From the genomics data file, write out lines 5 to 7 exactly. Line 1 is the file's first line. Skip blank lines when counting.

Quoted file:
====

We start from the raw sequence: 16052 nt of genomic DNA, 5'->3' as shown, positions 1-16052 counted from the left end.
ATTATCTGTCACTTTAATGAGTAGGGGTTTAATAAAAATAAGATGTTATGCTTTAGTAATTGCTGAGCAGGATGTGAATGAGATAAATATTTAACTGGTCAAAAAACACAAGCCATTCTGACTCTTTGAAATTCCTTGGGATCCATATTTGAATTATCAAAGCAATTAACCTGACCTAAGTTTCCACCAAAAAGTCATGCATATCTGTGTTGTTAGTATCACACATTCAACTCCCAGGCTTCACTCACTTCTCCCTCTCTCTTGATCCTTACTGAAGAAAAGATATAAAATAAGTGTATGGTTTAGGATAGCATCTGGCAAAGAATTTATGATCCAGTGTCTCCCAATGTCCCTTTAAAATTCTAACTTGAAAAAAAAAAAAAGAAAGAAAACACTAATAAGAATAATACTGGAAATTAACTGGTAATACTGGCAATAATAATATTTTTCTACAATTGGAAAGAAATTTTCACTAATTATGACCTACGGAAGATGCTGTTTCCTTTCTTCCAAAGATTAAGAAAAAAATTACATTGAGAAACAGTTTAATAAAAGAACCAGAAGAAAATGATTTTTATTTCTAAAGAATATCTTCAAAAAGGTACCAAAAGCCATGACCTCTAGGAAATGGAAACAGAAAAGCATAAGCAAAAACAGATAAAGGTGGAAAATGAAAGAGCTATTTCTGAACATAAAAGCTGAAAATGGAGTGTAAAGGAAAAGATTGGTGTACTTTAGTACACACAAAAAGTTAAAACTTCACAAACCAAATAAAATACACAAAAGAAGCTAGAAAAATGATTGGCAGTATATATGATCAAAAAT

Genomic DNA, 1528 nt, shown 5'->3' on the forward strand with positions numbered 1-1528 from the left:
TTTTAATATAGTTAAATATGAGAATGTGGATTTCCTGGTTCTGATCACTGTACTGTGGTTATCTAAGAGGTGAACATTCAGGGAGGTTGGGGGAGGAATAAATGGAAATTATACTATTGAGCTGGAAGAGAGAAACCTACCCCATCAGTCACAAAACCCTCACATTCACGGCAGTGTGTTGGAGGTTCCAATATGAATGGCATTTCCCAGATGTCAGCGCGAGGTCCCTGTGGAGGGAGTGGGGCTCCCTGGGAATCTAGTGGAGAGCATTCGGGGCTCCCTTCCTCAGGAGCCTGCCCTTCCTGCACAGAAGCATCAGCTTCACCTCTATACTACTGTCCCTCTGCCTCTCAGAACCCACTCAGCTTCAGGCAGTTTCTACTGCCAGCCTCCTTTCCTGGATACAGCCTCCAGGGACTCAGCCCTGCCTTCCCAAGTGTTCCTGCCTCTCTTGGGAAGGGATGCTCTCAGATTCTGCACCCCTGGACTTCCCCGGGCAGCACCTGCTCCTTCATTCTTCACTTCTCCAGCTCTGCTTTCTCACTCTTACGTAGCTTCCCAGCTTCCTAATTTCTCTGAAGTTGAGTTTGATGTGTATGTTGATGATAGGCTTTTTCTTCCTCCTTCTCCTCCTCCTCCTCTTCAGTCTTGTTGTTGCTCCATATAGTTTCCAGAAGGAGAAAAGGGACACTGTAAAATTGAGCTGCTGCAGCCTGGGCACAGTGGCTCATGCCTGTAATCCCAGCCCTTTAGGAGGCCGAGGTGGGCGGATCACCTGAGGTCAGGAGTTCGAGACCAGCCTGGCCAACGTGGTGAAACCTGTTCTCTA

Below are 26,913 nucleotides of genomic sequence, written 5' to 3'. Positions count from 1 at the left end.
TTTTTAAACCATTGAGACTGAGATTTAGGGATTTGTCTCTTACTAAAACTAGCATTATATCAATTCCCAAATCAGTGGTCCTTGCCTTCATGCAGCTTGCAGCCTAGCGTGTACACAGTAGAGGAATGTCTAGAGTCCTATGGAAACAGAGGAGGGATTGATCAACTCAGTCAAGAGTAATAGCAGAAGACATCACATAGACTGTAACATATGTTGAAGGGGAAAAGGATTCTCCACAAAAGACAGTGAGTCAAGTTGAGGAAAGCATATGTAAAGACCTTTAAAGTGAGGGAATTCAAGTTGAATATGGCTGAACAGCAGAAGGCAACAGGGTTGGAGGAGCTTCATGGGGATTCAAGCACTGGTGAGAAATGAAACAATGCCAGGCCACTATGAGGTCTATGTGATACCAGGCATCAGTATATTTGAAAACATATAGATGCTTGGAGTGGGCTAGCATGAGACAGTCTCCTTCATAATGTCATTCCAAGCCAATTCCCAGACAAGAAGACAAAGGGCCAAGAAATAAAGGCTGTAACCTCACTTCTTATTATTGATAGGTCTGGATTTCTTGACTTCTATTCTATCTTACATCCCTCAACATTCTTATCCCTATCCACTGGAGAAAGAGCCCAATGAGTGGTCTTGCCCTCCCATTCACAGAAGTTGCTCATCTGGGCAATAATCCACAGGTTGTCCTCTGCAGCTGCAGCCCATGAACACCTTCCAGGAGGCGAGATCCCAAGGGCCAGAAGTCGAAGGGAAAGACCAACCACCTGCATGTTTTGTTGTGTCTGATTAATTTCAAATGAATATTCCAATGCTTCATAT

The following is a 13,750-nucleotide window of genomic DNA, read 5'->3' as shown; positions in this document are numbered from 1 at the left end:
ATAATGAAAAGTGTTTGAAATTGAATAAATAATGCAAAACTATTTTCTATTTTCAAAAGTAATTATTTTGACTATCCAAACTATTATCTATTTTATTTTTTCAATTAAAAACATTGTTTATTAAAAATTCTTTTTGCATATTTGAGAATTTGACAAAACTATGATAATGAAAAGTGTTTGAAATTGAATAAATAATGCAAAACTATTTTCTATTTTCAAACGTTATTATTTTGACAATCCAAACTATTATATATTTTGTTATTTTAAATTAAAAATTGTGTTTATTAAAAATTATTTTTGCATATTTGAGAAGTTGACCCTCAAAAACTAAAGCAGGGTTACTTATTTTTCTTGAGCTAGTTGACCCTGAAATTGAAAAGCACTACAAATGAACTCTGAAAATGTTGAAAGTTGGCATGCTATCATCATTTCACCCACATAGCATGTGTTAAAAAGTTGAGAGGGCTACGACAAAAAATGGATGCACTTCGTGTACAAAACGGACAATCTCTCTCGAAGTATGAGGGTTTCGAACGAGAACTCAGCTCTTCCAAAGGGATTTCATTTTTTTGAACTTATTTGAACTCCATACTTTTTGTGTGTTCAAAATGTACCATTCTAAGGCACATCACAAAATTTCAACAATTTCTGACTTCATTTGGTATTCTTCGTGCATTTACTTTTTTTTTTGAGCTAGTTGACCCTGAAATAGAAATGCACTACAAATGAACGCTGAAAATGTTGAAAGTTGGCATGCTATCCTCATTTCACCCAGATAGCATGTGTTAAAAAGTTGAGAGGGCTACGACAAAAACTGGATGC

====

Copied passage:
Below are 26,913 nucleotides of genomic sequence, written 5' to 3'. Positions count from 1 at the left end.
TTTTTAAACCATTGAGACTGAGATTTAGGGATTTGTCTCTTACTAAAACTAGCATTATATCAATTCCCAAATCAGTGGTCCTTGCCTTCATGCAGCTTGCAGCCTAGCGTGTACACAGTAGAGGAATGTCTAGAGTCCTATGGAAACAGAGGAGGGATTGATCAACTCAGTCAAGAGTAATAGCAGAAGACATCACATAGACTGTAACATATGTTGAAGGGGAAAAGGATTCTCCACAAAAGACAGTGAGTCAAGTTGAGGAAAGCATATGTAAAGACCTTTAAAGTGAGGGAATTCAAGTTGAATATGGCTGAACAGCAGAAGGCAACAGGGTTGGAGGAGCTTCATGGGGATTCAAGCACTGGTGAGAAATGAAACAATGCCAGGCCACTATGAGGTCTATGTGATACCAGGCATCAGTATATTTGAAAACATATAGATGCTTGGAGTGGGCTAGCATGAGACAGTCTCCTTCATAATGTCATTCCAAGCCAATTCCCAGACAAGAAGACAAAGGGCCAAGAAATAAAGGCTGTAACCTCACTTCTTATTATTGATAGGTCTGGATTTCTTGACTTCTATTCTATCTTACATCCCTCAACATTCTTATCCCTATCCACTGGAGAAAGAGCCCAATGAGTGGTCTTGCCCTCCCATTCACAGAAGTTGCTCATCTGGGCAATAATCCACAGGTTGTCCTCTGCAGCTGCAGCCCATGAACACCTTCCAGGAGGCGAGATCCCAAGGGCCAGAAGTCGAAGGGAAAGACCAACCACCTGCATGTTTTGTTGTGTCTGATTAATTTCAAATGAATATTCCAATGCTTCATAT

The following is a 13,750-nucleotide window of genomic DNA, read 5'->3' as shown; positions in this document are numbered from 1 at the left end: